The Grimoire of the Two-thousand Strange Ones

by Daniel

A handful of days ago, Zak wrote up a “Demonic attribute table” with which you can roll up custom demons that you can choose to use in your games. After coding up the smaller projects for the Weird Fantasy and Carcosa name generators in the previous two posts—the latter of which generated the title of this post and project—I decided to see what I could do with a demon summoner.

I’ve remained mostly faithful to the chart as originally posted but have made some additions and tweaks for the sake of flow in the output of the generator. For instance, a lot of sections of the original have many subrolls for this or that; anywhere that these were meant to reflect some aspect of the demon, rather than an ability the summoned demon would have in a game scene were rolled during creation and their result incorporated directly into the output instead of the subchart. If the attached chart was meant to be about something that the demon would do in a scene (e.g., the age attack in the Powers), the list of rolls and results is reproduced unchanged. Where references were made to a random class or profession or creature, etc., these have been turned into subtables of their own in the generator so that specific output will be generated, so rather than getting a demon that might be out to tempt a certain good class, you’d get a demon out to get a cleric or wizard or bard or druid or whatever else the roll turns up, and so forth. Where the chart suggested using a random creature, monster, animal or body part, I assembled a large selection of these from the 1E Monster Manual and Fiend Folio, so if you don’t recognize the name of a creature used, those are the sources to check. In addition to the original table of colors in the post used for all the other Orders, noticing that the Order of the Unwelcome specifically called for unusual colors as distinct from those, I created a table of somewhat more uncommon selections which will appear in the output.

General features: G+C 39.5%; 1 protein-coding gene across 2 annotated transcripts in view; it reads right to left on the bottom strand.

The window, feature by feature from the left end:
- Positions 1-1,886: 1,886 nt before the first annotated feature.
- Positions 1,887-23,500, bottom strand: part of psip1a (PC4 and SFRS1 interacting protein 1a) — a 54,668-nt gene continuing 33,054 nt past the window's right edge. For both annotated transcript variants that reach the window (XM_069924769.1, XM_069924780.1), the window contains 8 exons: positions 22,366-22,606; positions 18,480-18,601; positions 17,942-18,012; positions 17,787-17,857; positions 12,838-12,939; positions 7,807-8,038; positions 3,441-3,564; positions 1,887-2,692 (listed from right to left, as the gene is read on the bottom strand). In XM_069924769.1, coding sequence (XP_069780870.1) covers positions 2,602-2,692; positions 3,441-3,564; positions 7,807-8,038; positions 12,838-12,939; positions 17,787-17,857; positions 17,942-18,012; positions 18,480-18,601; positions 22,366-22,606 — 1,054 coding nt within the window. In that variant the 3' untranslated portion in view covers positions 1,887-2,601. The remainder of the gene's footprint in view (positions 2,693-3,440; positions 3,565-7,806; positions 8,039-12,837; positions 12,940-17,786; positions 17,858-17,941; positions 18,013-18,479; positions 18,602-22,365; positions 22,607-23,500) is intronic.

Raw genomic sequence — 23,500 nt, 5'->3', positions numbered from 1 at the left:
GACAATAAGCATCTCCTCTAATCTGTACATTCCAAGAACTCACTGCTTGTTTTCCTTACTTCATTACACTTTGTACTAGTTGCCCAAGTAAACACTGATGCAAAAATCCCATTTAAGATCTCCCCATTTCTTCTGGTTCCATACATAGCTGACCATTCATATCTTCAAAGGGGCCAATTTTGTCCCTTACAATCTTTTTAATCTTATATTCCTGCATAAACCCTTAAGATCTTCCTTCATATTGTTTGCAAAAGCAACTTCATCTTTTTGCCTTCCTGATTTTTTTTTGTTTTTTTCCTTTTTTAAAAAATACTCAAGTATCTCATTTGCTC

Beyond the table itself, for flavor the generator also creates a name for your demon, generating a new one each time, using a set of rules built up from analysis of hundreds of demon names collected from D&D, more general novels and old grimoire literature. It’s unlikely you’ll run into duplicate names anytime soon, as it’s capable of several million variations and in a test it produced no duplicates in five thousand runs. As you’ll notice on the top right, it also offers a “seal” or “sigil” for your demon that you can use or ignore. These are also randomly generated. At the moment the script is selecting a random image from a set of 150 or so pregenerated seals, but as I get the time I will see about incorporating the original code for randomly creating those into the demon summoner so that they will also be Edit 9/28: They are now random each time.

Meanwhile, have fun, and let me know if there are any problems—even if they’re just typos or things like missing spaces or punctuation that’s off in the generator. While I’ve tested it quite a lot before release, there are so many possibilities it’s impossible to spot every variation on my own. Thanks!


An example from the book—

Ygrebusserca, of the Order of the Uncreated, manifests as a brownish rust monster, that though headless has an elongated proboscis-face like an anteater with long tongue somewhere on its teeth-covered body, which is further adorned with five auxiliary faces and its backward facing legs. The shadow, which moves freely and independently of the demon while remaining attached, burns whatever it touches for 2d6 HP. On appearing, it demands confession of the summoner, and, perhaps by virtue of the ice that covers its body, inflicts 2d6 cold damage on anyone who refuses, lies or is somehow sinless.

Known under this mark:

Summon your own…


Notes: One known bug—from time to time the list of powers seems to show up in both the special attributes and powers section, and at the time often appears twice in the powers listing; working on tracking it down. If you find any others, let me know. Thanks.